Lean Six Sigma Black Belt Upgrade

Reducing “The Waste” with Lean Six Sigma

ABOUT THE PROGRAM

An organisation while producing may have some processes in the production line which seem unwanted at some stage. There is a requirement to eliminate such waste processes from project environment as unwanted processes cause delay in to the production line. The Lean Six Sigma methodology is used to identify and eliminate extra processes. We at MSP Training train delegates with Lean Six Sigma methodology through Lean Six Sigma Black Belt Upgrade course. Our instructors are Lean Six Sigma certified professionals.

  • The Lean Six Sigma Certifications are delivered by experienced and certified professionals

  • Understand the principals that lie behind Lean Six Sigma methodology

  • A Majority of the industry supports Lean Six Sigma to achieve its goals

  • Lean Six Sigma is not industry specific

  • Get higher salaries and perks as Lean Six Sigma professionals.

WHAT'S INCLUDED ?

Find out what's included in the training programme.

Includes

Exam(s) included

Exams are provided, as part of the course. Obtaining certification is dependant on passing these exams

Includes

Certificate

Delegates will get certification of completion at the end of the course.

Includes

Key Learning Points

Clear and concise objectives to guide delegates through the course.

Includes

Tutor Support

A dedicated tutor will be at your disposal throughout the training to guide you through any issues.

PREREQUISITES

The delegate must hold a Green Belt Certification to be elligible for the Black Belt certification exam.

TARGET AUDIENCE

  • Lean Six Sigma Green Belt Certified Professionals
  • Green Belt Professionals who are interested in improving the organisation's productivity through the use of Lean Six Sigma principals and methodologies
  • Experienced Black Belt professionals who want to upgrade themselves to the latest concepts

WHAT WILL YOU LEARN?

  • Use the DMAIC tools and the complications that may arise out of them.
  • Find solutions to the DMAIC project problems
  • Learn to manage issues with the team
  • Work at different levels in a team
  • Analyse the relation between input and outputs of the processes

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PROGRAM OVERVIEW

There are 8 kinds of wastes that an organisation may face. They are described as “DOWNTIME” – an acronym for

  • D – Defective Processes
  • O – Overprocessing
  • W – Waiting Period
  • N – Non-Used Employee Talent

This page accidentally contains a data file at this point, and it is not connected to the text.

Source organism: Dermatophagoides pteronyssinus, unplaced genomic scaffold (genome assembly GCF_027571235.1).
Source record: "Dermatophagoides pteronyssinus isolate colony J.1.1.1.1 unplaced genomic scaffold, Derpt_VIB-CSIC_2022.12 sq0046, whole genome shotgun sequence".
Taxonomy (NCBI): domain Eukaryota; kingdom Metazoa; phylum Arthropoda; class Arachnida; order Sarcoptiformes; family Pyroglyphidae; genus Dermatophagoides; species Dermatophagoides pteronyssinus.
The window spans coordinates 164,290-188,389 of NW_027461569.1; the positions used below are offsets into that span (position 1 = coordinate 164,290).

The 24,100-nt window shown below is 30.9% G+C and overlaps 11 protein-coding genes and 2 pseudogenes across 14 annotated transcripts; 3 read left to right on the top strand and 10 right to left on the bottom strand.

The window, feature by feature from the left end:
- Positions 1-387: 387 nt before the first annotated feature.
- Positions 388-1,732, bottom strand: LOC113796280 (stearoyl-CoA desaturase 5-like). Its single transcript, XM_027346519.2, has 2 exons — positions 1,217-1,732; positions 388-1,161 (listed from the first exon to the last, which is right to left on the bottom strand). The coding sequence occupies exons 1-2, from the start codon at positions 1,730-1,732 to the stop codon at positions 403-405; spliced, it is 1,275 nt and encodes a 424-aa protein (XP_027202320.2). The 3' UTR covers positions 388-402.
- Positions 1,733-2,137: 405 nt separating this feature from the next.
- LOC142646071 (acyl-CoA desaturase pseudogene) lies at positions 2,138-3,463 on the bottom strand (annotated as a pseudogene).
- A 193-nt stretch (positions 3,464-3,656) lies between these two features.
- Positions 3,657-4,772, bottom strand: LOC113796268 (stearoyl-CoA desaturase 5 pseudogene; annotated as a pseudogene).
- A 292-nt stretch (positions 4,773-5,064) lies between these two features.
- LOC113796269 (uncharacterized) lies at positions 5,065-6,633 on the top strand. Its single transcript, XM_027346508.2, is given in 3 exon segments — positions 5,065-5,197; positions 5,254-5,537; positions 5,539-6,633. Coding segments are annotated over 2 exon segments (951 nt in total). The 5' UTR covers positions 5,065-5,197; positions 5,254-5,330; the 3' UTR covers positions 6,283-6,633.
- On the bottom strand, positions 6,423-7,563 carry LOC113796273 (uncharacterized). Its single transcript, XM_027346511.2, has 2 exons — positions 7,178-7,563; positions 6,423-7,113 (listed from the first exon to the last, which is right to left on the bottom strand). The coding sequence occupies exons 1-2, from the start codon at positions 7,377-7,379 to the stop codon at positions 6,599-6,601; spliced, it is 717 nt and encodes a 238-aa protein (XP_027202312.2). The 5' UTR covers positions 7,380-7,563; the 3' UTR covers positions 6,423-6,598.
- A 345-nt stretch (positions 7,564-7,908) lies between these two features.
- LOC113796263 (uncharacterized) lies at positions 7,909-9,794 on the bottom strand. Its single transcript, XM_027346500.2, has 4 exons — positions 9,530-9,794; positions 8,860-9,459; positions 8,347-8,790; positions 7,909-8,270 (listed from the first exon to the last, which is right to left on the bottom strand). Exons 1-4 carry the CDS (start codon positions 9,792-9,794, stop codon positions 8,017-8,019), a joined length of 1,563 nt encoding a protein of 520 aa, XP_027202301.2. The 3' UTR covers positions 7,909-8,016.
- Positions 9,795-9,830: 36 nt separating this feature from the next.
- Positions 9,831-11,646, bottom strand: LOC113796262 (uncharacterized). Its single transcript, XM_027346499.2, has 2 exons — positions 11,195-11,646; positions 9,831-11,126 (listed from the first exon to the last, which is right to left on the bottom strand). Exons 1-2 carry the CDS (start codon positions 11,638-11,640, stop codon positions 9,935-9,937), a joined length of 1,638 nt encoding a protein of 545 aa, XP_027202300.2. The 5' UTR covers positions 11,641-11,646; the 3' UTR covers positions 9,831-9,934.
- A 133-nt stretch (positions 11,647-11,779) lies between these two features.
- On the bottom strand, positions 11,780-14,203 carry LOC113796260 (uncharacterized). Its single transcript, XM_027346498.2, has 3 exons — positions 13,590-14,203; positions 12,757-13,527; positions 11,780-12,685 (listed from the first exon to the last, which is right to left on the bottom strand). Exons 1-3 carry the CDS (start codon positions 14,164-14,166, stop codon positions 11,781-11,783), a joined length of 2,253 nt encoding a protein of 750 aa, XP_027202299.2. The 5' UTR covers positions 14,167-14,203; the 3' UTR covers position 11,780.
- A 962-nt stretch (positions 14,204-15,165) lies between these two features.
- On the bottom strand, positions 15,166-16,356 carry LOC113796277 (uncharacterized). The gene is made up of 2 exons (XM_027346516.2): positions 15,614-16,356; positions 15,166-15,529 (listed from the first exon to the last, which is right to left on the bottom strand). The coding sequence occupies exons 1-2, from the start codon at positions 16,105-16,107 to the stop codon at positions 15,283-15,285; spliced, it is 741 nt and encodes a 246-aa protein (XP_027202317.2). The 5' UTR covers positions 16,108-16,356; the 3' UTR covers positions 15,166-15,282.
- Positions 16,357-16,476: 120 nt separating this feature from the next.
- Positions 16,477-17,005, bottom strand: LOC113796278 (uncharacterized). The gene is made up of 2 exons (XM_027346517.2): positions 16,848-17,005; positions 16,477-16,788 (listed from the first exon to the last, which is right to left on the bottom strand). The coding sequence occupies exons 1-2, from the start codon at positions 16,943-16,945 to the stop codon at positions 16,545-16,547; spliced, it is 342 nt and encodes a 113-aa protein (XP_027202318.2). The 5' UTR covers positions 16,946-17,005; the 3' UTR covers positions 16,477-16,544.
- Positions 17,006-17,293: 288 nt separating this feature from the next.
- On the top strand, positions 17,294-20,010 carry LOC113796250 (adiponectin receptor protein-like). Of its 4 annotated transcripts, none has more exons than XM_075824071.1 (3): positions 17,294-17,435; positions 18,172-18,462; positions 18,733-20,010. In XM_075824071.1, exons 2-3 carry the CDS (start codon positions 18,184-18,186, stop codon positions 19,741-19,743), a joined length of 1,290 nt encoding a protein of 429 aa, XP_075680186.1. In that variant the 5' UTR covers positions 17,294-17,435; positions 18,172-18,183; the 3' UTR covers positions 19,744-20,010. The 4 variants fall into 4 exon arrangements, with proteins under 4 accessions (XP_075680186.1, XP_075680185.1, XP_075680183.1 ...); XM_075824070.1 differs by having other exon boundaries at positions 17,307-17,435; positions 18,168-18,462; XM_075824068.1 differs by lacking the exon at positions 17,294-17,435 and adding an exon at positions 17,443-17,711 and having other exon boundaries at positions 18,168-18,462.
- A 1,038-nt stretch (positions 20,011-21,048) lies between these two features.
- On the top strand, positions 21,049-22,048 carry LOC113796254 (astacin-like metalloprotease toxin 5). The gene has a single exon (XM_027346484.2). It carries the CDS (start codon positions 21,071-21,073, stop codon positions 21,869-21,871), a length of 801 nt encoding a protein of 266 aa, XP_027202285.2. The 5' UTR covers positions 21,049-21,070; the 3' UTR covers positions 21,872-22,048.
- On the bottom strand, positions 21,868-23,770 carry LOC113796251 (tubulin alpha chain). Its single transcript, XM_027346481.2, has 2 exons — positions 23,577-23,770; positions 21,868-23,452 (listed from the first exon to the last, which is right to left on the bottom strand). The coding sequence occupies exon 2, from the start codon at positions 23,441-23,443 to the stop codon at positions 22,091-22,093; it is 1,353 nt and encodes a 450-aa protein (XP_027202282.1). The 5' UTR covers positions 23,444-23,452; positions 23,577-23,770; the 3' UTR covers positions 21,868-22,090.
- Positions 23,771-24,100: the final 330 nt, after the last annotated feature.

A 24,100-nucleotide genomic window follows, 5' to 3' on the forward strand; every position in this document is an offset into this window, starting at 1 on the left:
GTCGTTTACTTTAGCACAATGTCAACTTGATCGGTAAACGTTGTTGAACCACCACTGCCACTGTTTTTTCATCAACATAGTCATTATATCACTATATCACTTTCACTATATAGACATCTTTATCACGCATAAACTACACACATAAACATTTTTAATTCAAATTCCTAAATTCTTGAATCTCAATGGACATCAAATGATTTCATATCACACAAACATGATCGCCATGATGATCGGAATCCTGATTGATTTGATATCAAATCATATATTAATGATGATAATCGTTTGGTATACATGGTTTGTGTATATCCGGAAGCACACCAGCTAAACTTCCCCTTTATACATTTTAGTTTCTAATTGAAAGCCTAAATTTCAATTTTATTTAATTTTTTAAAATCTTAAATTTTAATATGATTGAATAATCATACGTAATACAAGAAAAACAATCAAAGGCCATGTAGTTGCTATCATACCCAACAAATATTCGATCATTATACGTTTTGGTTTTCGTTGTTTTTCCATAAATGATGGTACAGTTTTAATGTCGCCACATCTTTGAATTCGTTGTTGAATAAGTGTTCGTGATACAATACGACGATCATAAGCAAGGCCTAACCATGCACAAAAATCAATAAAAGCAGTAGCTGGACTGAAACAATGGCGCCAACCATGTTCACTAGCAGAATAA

• T – Transport
  • I – Inventory
  • M – Motion
  • E – Excess Production

To avoid the problems caused by DOWNTIME, Lean Six Sigma recommends the 5s technique which every Lean Six Sigma professional is familiar with. This 5s technique is made up of the following 5 steps (names provided both in English as well as Japanese)

  • Sort (Seiri)
  • Straighten (Seiton)
  • Shine(Seiso)
  • Standardise(Seiketsu)
  • Sustain(Shitsuke)

The first step, Sort, makes work easier as it eliminates the obstacles and reduces the chances of being disturbed with unnecessary items. It also removes unwanted processes or items that are not required in the production phase.

The second step, Straighten, arranges all items in a first cum first serve basis so as to easily select them for use. The third step, Shine, focuses on keeping the workplace clean such that any kind of machinery is not affected. The fourth step, Standardize, selects the best steps to be followed for the production. The last step, Sustain, refers to keeping everything in order and also make sure that standards are implemented.

In any organisation, during the production process, waste is bound to occur. Generally, this can happen as unnecessary steps creeping into the production line or processes executing with varying times. Both ways the production is affected and organisation will go into a loss. Implementation of Lean Six Sigma methods help the organisations out of such conditions. Lean Six Sigma has three levels that professionals can take up starting from the Yellow Belt, into the Green Belt and finally the Black Belt. However, there is a fourth course that is offered by Lean Six Sigma – the Lean Six Sigma Black Belt Upgrade course. This course focuses on professionals who are already Green Belt Professionals and want to upgrade to Black Belt. Unlike the Black Belt course, the Upgrade version for the same does not teach the concepts of Green Belt before going into the Black Belt course.

Exam

A delegate must attempt 100 questions in the Lean Six Sigma Black Belt Upgrade exam. A minimum of 70% marks is required to get the certification. The language of the exam is English. In case the delegates require any other information they will be provided with the same by the examiner just before the exam.


PROGRAM CONTENT

Part one:

  • Review Green Belt  principals
  • Describe Project Charters or Workshop
  • What are required jobs?
  • What are expectations on results?
  • What is Minitab?
  • Basic Statistics 2
  • Project Report Outs
  • Daily Tech backs
  • Define Change Management
  • Exercise based on Value Stream Mapping
  • Project Management
  • Measurement System Analysis
    • Attribute Agreement Analysis
    • Continuous Data
  • Capability Analysis
    • Attribute Data